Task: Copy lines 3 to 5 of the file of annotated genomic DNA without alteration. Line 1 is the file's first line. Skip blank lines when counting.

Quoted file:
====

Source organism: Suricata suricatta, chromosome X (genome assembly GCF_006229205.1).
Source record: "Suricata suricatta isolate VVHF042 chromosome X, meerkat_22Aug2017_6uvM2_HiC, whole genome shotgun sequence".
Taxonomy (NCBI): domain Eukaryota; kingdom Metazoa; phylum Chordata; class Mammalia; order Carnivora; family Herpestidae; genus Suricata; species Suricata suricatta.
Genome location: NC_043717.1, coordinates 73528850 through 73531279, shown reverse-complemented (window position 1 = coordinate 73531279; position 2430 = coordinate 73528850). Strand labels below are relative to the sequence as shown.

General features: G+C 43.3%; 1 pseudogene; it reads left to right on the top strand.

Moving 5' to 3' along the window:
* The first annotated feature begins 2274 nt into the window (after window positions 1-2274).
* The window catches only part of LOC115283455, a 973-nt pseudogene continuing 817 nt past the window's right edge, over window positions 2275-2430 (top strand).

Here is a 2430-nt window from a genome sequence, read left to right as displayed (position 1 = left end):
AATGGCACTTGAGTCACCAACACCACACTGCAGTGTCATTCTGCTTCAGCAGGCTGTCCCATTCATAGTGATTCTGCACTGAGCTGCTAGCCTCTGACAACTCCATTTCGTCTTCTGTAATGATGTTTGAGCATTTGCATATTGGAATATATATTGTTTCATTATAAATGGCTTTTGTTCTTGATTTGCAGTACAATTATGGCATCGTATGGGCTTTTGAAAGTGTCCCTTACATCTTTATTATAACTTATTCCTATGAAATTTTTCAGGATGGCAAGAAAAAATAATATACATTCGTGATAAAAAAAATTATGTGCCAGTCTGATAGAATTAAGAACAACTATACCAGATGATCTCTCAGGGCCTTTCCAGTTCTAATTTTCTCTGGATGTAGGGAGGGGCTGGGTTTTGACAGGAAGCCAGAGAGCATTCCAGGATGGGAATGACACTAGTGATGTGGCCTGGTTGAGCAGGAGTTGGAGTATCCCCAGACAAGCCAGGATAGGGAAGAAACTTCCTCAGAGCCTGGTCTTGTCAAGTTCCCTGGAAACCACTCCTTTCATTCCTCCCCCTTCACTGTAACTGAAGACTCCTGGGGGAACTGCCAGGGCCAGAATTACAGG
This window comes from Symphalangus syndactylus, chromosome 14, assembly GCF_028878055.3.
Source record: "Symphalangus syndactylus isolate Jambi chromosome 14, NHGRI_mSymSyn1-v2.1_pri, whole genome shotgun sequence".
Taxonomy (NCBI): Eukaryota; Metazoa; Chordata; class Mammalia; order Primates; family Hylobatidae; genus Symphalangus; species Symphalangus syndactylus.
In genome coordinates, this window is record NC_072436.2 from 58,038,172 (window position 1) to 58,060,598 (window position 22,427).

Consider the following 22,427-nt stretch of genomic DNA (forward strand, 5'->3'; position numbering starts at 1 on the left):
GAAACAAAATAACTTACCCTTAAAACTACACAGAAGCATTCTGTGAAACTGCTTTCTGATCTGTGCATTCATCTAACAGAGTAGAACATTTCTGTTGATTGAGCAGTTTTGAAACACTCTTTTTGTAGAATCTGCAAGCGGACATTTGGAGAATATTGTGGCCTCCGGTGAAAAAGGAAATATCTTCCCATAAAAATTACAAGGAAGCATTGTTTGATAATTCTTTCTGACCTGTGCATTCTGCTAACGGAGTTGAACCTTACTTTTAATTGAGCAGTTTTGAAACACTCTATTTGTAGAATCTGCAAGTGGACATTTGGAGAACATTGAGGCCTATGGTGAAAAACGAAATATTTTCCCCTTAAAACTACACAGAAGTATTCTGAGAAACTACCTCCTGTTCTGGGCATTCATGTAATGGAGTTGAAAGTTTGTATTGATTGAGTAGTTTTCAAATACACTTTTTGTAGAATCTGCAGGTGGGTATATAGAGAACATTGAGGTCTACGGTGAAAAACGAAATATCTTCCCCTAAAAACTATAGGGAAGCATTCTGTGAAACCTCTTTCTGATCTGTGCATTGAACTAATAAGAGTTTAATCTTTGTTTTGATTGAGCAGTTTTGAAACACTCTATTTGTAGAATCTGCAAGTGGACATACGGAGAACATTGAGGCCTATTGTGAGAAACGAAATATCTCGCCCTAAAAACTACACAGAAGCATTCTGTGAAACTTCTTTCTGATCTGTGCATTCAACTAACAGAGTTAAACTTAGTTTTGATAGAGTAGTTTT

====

Taxonomy (NCBI): domain Eukaryota; kingdom Metazoa; phylum Chordata; class Mammalia; order Carnivora; family Herpestidae; genus Suricata; species Suricata suricatta.
Genome location: NC_043717.1, coordinates 73528850 through 73531279, shown reverse-complemented (window position 1 = coordinate 73531279; position 2430 = coordinate 73528850). Strand labels below are relative to the sequence as shown.

General features: G+C 43.3%; 1 pseudogene; it reads left to right on the top strand.